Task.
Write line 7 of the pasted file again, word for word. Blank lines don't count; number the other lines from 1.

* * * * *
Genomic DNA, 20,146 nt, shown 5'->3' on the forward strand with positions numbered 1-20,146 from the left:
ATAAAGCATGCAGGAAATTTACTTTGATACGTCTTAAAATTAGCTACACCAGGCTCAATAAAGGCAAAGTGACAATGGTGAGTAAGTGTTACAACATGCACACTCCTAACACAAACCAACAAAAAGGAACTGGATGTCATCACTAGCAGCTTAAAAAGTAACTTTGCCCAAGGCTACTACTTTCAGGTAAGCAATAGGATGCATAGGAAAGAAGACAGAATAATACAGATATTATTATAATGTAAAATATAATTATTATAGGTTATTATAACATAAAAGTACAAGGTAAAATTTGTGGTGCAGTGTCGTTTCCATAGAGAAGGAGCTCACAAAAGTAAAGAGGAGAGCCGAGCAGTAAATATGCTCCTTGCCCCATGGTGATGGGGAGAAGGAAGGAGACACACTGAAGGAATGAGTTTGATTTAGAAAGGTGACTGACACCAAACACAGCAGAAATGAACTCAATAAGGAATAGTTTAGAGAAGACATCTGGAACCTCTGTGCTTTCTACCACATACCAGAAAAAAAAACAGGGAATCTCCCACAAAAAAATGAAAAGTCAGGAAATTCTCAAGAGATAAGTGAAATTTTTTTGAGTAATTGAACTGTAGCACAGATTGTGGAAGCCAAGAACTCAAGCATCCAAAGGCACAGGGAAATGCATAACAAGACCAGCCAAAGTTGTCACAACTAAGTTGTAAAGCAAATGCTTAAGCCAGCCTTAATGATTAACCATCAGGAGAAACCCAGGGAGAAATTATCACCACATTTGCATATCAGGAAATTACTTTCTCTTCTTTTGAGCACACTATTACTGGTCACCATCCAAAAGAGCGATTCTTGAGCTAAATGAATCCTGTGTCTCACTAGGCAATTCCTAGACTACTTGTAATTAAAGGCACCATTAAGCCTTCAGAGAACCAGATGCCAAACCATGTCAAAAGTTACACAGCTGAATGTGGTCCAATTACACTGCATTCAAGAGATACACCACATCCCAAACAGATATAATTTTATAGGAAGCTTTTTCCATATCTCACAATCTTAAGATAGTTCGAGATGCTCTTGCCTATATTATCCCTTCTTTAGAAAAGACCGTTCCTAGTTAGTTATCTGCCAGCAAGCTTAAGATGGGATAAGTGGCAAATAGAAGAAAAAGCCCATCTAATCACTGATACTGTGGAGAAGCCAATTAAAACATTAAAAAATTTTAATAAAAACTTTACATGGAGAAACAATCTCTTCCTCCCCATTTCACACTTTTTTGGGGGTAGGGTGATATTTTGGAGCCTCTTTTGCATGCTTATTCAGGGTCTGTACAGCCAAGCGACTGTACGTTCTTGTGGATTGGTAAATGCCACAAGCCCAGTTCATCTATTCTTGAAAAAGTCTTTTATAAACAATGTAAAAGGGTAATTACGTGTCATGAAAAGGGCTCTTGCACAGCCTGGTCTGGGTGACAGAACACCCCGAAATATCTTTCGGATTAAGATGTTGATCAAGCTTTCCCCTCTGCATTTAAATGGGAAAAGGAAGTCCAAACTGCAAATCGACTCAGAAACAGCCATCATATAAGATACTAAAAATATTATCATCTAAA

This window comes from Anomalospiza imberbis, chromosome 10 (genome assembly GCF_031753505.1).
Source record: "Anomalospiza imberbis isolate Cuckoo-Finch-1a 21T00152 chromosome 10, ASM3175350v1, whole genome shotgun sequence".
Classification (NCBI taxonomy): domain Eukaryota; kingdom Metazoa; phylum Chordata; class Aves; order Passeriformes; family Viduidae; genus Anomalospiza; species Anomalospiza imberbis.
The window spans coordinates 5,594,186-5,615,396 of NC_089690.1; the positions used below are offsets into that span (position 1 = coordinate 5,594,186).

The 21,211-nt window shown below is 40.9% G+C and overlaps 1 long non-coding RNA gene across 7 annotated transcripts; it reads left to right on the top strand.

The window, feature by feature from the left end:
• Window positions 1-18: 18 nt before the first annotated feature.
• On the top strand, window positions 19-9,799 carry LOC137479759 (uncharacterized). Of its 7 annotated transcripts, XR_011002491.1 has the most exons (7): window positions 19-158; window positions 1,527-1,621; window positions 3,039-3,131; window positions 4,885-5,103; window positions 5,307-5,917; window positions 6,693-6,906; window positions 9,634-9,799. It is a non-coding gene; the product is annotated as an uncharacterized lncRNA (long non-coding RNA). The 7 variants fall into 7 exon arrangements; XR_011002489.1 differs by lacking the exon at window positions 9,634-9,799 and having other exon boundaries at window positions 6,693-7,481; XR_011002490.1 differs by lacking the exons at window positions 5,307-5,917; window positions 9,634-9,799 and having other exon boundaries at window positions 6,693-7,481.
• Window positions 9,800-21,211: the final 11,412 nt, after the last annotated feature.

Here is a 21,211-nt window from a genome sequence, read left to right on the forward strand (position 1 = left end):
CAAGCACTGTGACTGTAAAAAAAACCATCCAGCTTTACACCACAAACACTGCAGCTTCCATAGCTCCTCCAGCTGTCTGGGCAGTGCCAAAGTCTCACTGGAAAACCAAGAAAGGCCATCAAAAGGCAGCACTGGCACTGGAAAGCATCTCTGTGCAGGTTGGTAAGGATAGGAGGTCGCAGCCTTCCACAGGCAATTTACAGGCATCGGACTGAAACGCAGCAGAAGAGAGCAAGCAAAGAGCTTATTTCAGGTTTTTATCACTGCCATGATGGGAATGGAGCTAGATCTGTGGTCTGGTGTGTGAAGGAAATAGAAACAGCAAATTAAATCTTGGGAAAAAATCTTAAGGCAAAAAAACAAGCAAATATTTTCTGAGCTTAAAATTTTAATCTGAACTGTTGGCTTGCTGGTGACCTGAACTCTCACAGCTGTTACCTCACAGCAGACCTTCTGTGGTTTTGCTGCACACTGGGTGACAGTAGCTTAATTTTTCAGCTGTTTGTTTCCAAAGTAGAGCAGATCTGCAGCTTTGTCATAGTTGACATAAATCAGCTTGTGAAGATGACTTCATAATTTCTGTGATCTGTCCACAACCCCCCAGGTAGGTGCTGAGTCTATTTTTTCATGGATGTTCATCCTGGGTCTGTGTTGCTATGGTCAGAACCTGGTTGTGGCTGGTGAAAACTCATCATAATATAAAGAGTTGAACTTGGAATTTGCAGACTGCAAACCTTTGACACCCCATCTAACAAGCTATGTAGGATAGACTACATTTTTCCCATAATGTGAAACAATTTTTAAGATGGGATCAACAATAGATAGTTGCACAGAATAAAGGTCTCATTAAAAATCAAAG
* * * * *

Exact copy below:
The 21,211-nt window shown below is 40.9% G+C and overlaps 1 long non-coding RNA gene across 7 annotated transcripts; it reads left to right on the top strand.